Smoking seriously hurts your lungs.
Smoking damages your lungs’ natural cleaning and repair system and traps cancer-causing chemicals in your lungs.
Smoking destroys the tiny hairs (cilia), which line the upper airways and protect against infection. When your lungs’ natural cleaning and repair system is damaged, germs, dirt and chemicals from cigarette smoke stay inside your lungs. This puts you at risk for chronic cough, chest infections, lung cancer and COPD.
Smoking permanently damages the alveoli (air sacs) in the lungs, making it hard to breathe. This means it’s harder for your lungs to take in the oxygen you need and harder to get rid of carbon dioxide. When the alveoli are damaged like this, you can feel short of breath and tired. Your heart has to pump much harder to give your body the oxygen it needs. Over time, this can lead to COPD and heart disease.
Lung cancer is the leading cause of cancer death in Canada. It is estimated that smoking is related to more than 85% of lung cancer cases in Canada.
Smokers are about 10 to 20 times more likely to develop lung cancer than non-smokers. The longer a person smokes and the more cigarettes smoked each day, the more the risk increases. Smokers are also at a higher risk if they are exposed to radon or certain chemicals in their workplace and continue to smoke.
Most forms of lung cancer develop gradually and do not produce any symptoms until the disease is advanced. This makes it difficult to find lung cancer early enough for a cure.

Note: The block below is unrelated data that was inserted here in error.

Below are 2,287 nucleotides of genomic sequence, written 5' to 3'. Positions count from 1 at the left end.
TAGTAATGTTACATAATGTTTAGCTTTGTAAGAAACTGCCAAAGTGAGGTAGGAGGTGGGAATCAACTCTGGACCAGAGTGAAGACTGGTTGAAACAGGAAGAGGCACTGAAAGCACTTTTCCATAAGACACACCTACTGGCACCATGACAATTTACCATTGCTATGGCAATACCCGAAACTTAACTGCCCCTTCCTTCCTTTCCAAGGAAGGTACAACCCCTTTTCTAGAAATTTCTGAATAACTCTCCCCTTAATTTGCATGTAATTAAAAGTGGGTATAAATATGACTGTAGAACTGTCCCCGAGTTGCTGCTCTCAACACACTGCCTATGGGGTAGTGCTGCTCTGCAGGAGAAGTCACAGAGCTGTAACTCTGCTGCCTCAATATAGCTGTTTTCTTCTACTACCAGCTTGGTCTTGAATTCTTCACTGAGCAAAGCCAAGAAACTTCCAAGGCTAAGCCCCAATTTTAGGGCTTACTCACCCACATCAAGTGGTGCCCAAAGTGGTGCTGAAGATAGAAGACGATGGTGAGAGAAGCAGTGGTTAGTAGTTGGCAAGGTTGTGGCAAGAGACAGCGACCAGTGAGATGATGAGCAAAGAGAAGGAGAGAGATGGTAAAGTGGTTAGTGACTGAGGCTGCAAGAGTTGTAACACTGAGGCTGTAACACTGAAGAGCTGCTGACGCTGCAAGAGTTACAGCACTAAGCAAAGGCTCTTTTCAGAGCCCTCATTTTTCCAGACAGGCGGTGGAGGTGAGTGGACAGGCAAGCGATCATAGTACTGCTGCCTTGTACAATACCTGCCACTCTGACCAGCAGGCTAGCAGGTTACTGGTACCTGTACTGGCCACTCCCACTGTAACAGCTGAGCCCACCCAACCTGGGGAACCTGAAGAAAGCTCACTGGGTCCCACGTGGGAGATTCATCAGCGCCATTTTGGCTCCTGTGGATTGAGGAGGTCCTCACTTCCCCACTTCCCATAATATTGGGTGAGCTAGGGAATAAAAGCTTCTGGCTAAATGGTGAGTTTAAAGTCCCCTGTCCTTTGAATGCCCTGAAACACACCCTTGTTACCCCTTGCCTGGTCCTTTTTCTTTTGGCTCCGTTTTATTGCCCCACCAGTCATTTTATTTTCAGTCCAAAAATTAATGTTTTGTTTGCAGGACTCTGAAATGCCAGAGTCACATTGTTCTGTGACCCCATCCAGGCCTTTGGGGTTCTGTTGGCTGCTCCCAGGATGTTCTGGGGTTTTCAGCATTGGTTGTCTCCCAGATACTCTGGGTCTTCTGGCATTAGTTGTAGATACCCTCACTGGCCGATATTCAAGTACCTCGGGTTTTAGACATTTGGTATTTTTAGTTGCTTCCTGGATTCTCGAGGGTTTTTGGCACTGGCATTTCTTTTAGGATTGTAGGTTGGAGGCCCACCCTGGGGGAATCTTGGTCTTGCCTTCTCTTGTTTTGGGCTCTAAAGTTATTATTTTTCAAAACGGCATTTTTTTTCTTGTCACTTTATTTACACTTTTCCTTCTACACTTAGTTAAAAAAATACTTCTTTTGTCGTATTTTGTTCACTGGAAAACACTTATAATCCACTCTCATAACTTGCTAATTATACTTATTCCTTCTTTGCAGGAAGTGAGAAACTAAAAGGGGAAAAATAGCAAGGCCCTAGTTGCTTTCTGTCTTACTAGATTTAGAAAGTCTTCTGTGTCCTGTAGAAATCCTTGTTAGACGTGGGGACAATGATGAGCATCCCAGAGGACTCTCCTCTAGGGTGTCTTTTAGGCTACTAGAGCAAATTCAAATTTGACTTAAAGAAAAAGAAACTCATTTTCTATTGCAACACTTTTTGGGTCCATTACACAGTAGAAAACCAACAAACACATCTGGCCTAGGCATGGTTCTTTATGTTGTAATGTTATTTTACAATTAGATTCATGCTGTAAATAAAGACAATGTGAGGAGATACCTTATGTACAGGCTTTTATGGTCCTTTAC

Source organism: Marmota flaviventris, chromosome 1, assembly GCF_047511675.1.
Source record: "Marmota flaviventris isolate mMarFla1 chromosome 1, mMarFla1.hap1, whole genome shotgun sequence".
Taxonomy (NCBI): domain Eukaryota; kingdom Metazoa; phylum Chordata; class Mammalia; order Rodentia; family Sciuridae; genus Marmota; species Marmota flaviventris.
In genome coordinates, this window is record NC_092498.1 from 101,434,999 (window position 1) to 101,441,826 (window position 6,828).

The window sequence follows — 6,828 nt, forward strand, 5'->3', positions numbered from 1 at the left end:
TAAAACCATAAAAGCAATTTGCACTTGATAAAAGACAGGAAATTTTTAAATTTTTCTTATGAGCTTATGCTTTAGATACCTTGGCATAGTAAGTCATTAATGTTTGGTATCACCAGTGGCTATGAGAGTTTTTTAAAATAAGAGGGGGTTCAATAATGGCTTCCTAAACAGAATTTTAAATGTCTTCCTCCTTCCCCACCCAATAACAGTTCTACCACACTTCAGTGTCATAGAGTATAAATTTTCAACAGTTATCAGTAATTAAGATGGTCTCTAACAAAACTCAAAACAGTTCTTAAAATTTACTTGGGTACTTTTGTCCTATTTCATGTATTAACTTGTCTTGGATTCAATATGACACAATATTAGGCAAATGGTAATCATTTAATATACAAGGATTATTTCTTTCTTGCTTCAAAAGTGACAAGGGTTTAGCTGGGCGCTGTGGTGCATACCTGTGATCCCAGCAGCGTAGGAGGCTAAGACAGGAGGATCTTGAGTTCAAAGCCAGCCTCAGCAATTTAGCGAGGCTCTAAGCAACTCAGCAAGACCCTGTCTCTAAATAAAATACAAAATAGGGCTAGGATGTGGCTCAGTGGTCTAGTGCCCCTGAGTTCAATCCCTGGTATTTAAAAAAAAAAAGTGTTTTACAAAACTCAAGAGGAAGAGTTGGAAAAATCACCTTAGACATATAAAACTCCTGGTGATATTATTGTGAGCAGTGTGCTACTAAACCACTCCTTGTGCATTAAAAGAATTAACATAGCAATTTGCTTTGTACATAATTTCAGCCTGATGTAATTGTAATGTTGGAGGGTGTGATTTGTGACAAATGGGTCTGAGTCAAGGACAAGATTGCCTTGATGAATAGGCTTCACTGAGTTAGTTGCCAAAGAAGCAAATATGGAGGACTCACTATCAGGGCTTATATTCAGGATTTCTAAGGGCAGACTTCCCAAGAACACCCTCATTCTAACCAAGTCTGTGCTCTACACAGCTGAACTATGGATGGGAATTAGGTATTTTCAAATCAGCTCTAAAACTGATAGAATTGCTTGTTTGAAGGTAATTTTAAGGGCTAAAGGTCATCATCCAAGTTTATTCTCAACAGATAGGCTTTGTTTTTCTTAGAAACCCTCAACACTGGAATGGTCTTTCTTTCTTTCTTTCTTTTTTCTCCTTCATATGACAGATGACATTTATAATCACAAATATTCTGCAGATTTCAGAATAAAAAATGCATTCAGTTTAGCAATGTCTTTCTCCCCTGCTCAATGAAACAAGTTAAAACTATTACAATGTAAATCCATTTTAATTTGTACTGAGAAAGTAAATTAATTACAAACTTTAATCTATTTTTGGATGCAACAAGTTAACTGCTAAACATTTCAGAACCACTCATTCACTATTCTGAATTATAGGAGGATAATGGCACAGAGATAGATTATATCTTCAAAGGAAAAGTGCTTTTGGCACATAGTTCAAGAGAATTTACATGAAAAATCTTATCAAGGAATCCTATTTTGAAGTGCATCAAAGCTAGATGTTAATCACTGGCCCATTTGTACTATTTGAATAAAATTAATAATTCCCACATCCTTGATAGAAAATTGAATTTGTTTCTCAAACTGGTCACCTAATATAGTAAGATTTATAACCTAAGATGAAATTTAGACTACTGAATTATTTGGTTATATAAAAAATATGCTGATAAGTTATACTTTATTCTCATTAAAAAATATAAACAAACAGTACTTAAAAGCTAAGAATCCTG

The truth is that tobacco kills about 45,000 Canadians a year. That’s more than the total number of deaths from AIDS, car accidents, suicide, murder, fires and accidental poisonings combined.
There are over 4,000 dangerous chemicals in cigarettes, cigars and pipes smoke. Many of these chemicals are cancer-causing (carcinogen).
Smokers are at very high risk for many diseases:
- Chronic obstructive pulmonary disease (COPD, including emphysema and chronic bronchitis)
- Lung cancer
- Cancer of the mouth, lip, throat and voice box
- Cancer of the pancreas
- Breast cancer
- Cervical cancer
- Stomach cancer
- Liver cancer
- Kidney cancer
- Bladder cancer
- Coronary heart disease (e.g., heart attacks)
- Circulatory problems
- High blood pressure
- High cholesterol (LDL)
- Influenza (the “flu”)
- The common cold
- Peptic ulcers
- Tooth decay (cavities)
- Gum disease
- Sleep problems